But Runaway isn’t the only New Zealand games studio making waves lately with new releases.

On 27 July, after four years of development, Mount Maunganui-based Flightless released Element for Nintendo Switch, Windows, Mac and Linux.

In short, Element is a real-time strategy space game for people who don’t have time to play real-time strategy space games. Such a seemingly oxymoronic concept works by making accessible and understandable to people with minimal real-time strategy experience – meaning they don’t have to invest hours upon hours learning how the game works to get started.

Available for download worldwide from Steam and on the Nintendo eShop in North America, Europe, Australia and of course New Zealand, the game will also be available for iPhone, iPad, and Android.

In Element, players attempt to escape a decaying solar system. They must visit each planet, mine enough element, and defeat enemies to progress to  outer planets and beyond. “Element distills down what an RTS (real-time strategy) game is,” says Flightless creative director John O’Reilly.

“I think we’ve managed to create something that is a bite-sized experience, but still fun and challenging with a design edge to the aesthetic.”

Element supports a wide range of systems and capabilities, from normal desktop computers to full specialised gaming rigs, mobile phones and tablets, and of course game consoles. For Nintendo Switch, it fully supports Joy-Con and touch input, multiple user accounts, and can be played handheld or docked. Element for desktop supports 4K+ monitors, keyboard and mouse, touch, and native game controllers, with rumble and lighting effects. The Steam version also supports cloud saves and trading cards.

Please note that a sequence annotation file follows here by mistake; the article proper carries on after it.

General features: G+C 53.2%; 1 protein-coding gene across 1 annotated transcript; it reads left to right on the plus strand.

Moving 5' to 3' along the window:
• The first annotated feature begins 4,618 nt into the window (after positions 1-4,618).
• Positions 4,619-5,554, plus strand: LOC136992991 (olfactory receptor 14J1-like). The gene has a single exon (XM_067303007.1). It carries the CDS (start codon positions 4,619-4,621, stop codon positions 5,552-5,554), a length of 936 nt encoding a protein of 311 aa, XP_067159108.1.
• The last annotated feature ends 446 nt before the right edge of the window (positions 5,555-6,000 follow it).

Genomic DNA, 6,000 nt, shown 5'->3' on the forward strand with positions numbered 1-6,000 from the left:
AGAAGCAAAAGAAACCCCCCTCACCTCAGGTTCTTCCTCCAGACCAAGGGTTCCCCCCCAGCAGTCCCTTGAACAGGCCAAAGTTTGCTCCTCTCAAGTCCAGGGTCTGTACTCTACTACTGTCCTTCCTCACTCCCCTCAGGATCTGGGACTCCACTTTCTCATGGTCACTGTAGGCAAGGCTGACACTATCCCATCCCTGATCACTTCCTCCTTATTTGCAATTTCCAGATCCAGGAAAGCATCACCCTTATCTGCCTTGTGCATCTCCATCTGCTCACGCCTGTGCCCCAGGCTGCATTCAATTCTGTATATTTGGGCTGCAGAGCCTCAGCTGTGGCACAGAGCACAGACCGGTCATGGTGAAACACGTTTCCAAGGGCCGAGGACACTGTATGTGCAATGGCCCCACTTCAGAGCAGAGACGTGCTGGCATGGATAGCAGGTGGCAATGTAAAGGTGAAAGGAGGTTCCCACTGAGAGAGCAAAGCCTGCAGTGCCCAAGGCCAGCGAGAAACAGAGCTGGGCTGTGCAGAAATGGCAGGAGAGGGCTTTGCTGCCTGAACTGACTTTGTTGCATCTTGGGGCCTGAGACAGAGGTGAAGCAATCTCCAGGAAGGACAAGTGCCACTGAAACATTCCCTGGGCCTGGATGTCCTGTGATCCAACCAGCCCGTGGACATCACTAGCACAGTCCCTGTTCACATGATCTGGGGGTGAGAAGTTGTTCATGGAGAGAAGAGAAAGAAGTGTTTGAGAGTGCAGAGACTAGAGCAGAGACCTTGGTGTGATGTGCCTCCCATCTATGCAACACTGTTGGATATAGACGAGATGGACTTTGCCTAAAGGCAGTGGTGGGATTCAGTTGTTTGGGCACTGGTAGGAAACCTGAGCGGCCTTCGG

Greg Harding, Flightless’ technical director, says such a multi-platform approach was deliberate. “Element was designed from the ground up to be cross-platform,” he says. “We worked hard to craft our take on the real-time strategy genre and make the experience smooth across traditional desktops and smaller screens using touch input and game controllers.”

An interesting thing about Element, too, is that Flightless is far more than a games studio; in fact, it’s much better known for being a multi-award-winning design and development firm producing digital content, interactive software and immersive installations for commissions large and small, across museum and visitor experiences, games and moving image, online and the visual arts.

Flightless and Runaway’s success comes after it was revealed that New Zealand’s game development revenue cracked $100 million for the first time last year. “Much of our success to date comes from creating our own original creative IP and self-publishing it,” New Zealand Game Developers Association chairperson and lead game designer at Weta Workshop and Magic Leap James Everett said at the time. “Game development is a mix of two of New Zealand’s strongest sectors, creative and hi-tech. In a global digital market, New Zealand creators have the same opportunity as anyone else to compete and succeed.”